19th June 2019
Two potentially Earth-like planets found just 12.5 light years away
Astronomers have discovered two new Earth-sized planets orbiting in the habitable zone of Teegarden's star – one of the smallest and nearest known stars.
A research team led by the University of Göttingen, Germany, has discovered two new Earth-sized planets in one of the closest neighbouring star systems. "Teegarden's star" is just 12.5 light years away, but was only spotted in 2003, using asteroid-tracking data collected years earlier. This M-type red dwarf is one of the smallest known stars, with a mass only 8% that of our own Sun and a relatively cool temperature of 2,700 °C (4,900 °F).
For this latest study, the scientists observed the star for three years, as part of the CARMENES project – a ground-based telescope in Spain that is looking for "blue Earths around red dwarfs." The project was specifically designed to spot planets around the lightest stars, by using the "radial velocity" method that detects oscillations in stars caused by any planets orbiting them. The Göttingen team published their results in the journal Astronomy and Astrophysics and the data clearly shows the existence of two planets.
"The two planets resemble the inner planets of our Solar System," says lead author Mathias Zechmeister at Göttingen's Institute for Astrophysics. "They are only slightly heavier than Earth and are located in the so-called habitable zone, where water can be present in liquid form."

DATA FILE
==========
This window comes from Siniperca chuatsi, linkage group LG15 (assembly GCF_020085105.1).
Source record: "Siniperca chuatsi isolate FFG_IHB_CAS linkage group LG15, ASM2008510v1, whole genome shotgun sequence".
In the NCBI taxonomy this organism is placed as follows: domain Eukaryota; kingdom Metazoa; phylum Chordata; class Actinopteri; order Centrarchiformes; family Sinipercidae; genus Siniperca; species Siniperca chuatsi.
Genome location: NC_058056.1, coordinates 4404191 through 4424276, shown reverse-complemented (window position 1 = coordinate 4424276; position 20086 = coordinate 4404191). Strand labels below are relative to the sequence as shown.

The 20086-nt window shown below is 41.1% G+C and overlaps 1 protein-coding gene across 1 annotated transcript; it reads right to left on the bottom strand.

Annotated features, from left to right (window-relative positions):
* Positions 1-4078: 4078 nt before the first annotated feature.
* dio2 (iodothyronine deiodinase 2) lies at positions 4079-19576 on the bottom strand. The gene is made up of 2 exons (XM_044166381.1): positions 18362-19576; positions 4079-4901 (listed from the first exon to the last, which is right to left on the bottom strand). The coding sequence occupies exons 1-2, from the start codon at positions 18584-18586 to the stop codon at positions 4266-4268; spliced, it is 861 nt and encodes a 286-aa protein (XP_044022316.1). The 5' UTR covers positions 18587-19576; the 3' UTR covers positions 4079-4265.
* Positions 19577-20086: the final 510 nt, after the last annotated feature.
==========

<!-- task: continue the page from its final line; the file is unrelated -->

Planet B has been measured at 1.05 Earth masses, with an orbital period of 4.9 days. Planet C is 1.11 Earth masses, orbiting every 11.4 days. This may seem incredibly fast compared to the 365 days we experience here on Earth – and even Mercury takes 88 days – but Teegarden's smaller size and cooler temperature means that its habitable zone is much closer to the star.
The astronomers suspect that the two planets could be part of a larger system. "Many stars are apparently surrounded by systems with several planets," explains co-author Professor Stefan Dreizler. Teegarden's star is the smallest star where researchers have so far been able to measure the weight of a planet directly. "This is a great success for the CARMENES project, which was specifically designed to search for planets around the lightest stars," says Professor Ansgar Reiners, also of the University of Göttingen and one of the scientific directors of the project.
Although planetary systems around similar stars are known, they have always been detected using the "transit" method – when planets have to pass visibly in front of the star and darken it for a moment, which only happens in a very small fraction of all planetary systems. Such transits have not yet been found for the new planets. But the system is at a special place in the sky: from Teegarden's star, you could see the planets of our Solar System passing in front of the Sun.
"An inhabitant of the new planets would therefore have the opportunity to view the Earth using the transit method," says Reiners. The new exoplanets are the 10th and 11th discovered by the team.